Scientists are reporting the first evidence to associate dietary salt intake with the risk of developing atrial fibrillation (AF).
While excessive salt consumption is already known to increase the risk of cardiovascular disease, less is known about the relationship between salt intake and AF. To better understand this relationship, researchers evaluated the association between dietary sodium intake and the incidence of new-onset AF among 716 subjects in Finland from the Oulu Project Elucidating Risk of Atherosclerosis (OPERA) cohort.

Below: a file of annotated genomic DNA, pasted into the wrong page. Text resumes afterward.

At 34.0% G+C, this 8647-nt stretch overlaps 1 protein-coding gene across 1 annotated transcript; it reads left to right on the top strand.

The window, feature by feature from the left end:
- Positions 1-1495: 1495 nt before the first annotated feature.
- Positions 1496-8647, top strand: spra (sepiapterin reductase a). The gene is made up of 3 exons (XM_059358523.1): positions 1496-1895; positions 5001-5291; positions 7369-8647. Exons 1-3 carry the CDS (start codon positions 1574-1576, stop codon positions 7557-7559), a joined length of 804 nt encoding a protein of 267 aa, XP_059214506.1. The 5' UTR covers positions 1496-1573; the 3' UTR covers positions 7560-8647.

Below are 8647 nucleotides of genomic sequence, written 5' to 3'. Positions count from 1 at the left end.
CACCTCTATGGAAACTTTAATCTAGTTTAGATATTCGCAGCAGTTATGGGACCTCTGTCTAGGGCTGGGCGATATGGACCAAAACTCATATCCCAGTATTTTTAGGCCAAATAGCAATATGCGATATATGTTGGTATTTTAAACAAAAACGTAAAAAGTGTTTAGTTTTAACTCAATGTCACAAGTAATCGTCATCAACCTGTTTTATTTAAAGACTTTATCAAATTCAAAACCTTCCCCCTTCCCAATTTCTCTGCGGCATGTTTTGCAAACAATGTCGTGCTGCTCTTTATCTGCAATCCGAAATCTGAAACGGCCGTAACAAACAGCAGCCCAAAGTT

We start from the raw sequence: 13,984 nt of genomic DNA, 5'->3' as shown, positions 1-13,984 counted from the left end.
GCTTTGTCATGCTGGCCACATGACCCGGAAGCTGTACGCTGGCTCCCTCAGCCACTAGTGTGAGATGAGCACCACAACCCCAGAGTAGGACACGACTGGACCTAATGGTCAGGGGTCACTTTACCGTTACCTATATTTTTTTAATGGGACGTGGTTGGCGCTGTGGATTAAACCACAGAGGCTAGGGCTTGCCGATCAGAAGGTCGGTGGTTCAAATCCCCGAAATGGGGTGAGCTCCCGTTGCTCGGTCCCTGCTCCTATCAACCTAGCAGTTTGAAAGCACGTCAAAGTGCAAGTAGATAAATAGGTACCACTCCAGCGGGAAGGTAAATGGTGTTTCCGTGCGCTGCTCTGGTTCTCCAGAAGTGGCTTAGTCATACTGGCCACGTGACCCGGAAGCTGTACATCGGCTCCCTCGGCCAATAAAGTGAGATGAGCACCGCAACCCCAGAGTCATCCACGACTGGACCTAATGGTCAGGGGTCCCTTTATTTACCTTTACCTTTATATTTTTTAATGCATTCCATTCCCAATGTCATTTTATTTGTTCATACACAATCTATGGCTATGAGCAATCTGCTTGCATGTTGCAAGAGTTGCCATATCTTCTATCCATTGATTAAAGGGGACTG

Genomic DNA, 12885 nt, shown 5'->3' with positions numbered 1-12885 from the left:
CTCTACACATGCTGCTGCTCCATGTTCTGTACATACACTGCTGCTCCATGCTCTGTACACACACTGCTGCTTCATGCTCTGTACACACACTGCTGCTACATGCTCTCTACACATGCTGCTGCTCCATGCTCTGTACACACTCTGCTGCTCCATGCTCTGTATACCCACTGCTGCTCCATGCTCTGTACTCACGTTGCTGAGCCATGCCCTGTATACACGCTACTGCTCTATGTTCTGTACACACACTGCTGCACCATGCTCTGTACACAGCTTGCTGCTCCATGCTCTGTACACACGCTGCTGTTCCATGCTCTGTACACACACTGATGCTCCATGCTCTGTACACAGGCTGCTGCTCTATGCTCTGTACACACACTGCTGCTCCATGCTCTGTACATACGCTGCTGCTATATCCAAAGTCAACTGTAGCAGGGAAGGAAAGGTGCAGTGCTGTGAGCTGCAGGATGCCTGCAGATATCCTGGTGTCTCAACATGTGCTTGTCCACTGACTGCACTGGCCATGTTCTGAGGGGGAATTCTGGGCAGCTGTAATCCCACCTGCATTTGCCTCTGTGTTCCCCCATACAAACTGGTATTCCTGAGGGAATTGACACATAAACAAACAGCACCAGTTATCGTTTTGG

During a mean follow up of 19 years, 74 individuals were diagnosed with new-onset AF. There was a higher incidence of AF in those in the highest quartiles of salt consumption (16.8%) compared to those in the lowest quartiles (1st 6.7%, 2nd 7.3% and 3rd 10.6%; P=.006).
Lead author Tero Pääkkö of the University of Oulu, Finland, said: “This study provides the first evidence that dietary salt may increase the risk of new-onset atrial fibrillation.
"Although further confirmatory studies are needed, our results suggest that people who are at an increased risk of atrial fibrillation may benefit from restricting salt in their diet.”
The findings are published in the Annals of Medicine.